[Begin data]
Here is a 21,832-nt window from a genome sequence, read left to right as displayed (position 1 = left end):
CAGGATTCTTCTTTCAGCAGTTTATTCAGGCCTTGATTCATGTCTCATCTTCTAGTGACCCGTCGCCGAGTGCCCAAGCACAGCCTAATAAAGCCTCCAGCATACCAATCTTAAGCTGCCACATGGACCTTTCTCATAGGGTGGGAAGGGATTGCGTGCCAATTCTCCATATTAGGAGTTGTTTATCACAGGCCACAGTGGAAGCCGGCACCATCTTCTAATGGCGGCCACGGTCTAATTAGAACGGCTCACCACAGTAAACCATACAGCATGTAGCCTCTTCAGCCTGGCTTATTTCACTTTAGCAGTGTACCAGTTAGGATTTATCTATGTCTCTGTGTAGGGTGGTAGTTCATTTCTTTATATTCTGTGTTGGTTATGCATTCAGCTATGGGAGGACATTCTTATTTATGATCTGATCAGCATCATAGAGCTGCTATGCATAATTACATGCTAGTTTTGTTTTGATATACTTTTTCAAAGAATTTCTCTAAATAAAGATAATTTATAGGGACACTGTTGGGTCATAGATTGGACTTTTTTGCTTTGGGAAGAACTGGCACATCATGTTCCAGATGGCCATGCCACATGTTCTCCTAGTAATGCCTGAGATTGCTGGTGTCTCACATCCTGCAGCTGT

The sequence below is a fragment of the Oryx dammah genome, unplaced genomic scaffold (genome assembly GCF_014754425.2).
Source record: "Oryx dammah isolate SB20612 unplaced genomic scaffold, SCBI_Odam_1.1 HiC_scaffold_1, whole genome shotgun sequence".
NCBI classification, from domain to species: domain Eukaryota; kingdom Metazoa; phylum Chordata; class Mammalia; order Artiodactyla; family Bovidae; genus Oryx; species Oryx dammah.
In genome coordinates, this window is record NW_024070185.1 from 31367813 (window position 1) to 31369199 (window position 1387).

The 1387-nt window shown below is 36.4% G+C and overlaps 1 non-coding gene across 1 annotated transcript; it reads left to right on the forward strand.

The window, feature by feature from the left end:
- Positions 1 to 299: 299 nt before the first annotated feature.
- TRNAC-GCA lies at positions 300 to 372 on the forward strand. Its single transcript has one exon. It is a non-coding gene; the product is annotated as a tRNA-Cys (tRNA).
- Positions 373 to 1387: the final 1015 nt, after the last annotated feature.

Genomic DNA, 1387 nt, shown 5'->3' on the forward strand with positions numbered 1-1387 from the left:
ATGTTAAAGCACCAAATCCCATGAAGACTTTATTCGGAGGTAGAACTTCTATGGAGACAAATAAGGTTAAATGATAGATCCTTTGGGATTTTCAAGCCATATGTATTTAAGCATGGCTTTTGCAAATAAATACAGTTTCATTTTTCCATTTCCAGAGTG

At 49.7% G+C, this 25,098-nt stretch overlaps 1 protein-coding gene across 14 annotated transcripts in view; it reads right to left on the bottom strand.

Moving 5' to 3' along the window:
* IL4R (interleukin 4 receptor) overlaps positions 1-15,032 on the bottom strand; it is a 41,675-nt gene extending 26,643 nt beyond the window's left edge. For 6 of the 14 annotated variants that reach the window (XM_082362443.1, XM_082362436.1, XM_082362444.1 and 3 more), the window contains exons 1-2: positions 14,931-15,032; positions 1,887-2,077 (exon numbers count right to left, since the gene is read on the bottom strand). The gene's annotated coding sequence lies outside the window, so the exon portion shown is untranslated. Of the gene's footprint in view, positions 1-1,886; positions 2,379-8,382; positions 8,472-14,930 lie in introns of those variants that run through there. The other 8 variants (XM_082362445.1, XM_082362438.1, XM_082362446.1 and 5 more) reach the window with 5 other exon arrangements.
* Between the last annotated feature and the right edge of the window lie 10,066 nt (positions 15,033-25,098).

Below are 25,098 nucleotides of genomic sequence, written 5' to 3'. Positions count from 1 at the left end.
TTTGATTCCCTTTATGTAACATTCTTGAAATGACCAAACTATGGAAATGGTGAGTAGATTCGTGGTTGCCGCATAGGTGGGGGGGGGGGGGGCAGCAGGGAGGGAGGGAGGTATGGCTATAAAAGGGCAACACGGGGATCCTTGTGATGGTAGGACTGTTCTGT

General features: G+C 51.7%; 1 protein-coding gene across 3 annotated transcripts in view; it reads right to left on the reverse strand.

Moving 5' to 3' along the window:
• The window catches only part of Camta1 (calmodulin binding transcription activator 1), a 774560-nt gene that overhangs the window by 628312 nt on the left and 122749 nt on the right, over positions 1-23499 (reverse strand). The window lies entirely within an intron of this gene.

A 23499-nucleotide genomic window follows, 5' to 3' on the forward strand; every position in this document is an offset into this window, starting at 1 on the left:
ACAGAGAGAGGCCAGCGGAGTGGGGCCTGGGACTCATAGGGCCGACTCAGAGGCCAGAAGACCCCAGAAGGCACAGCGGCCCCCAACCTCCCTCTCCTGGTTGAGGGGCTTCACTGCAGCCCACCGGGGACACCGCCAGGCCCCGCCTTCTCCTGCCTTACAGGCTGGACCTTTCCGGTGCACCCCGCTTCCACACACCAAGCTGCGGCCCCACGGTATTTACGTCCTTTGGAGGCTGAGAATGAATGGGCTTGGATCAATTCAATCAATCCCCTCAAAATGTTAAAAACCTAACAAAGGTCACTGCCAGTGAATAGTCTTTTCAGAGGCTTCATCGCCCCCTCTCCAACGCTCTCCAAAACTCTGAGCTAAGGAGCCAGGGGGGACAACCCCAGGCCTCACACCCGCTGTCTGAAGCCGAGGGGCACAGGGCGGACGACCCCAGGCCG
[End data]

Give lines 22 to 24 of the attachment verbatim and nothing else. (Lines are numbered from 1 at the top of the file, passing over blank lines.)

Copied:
• The window catches only part of Camta1 (calmodulin binding transcription activator 1), a 774560-nt gene that overhangs the window by 628312 nt on the left and 122749 nt on the right, over positions 1-23499 (reverse strand). The window lies entirely within an intron of this gene.

A 23499-nucleotide genomic window follows, 5' to 3' on the forward strand; every position in this document is an offset into this window, starting at 1 on the left:
ACAGAGAGAGGCCAGCGGAGTGGGGCCTGGGACTCATAGGGCCGACTCAGAGGCCAGAAGACCCCAGAAGGCACAGCGGCCCCCAACCTCCCTCTCCTGGTTGAGGGGCTTCACTGCAGCCCACCGGGGACACCGCCAGGCCCCGCCTTCTCCTGCCTTACAGGCTGGACCTTTCCGGTGCACCCCGCTTCCACACACCAAGCTGCGGCCCCACGGTATTTACGTCCTTTGGAGGCTGAGAATGAATGGGCTTGGATCAATTCAATCAATCCCCTCAAAATGTTAAAAACCTAACAAAGGTCACTGCCAGTGAATAGTCTTTTCAGAGGCTTCATCGCCCCCTCTCCAACGCTCTCCAAAACTCTGAGCTAAGGAGCCAGGGGGGACAACCCCAGGCCTCACACCCGCTGTCTGAAGCCGAGGGGCACAGGGCGGACGACCCCAGGCCG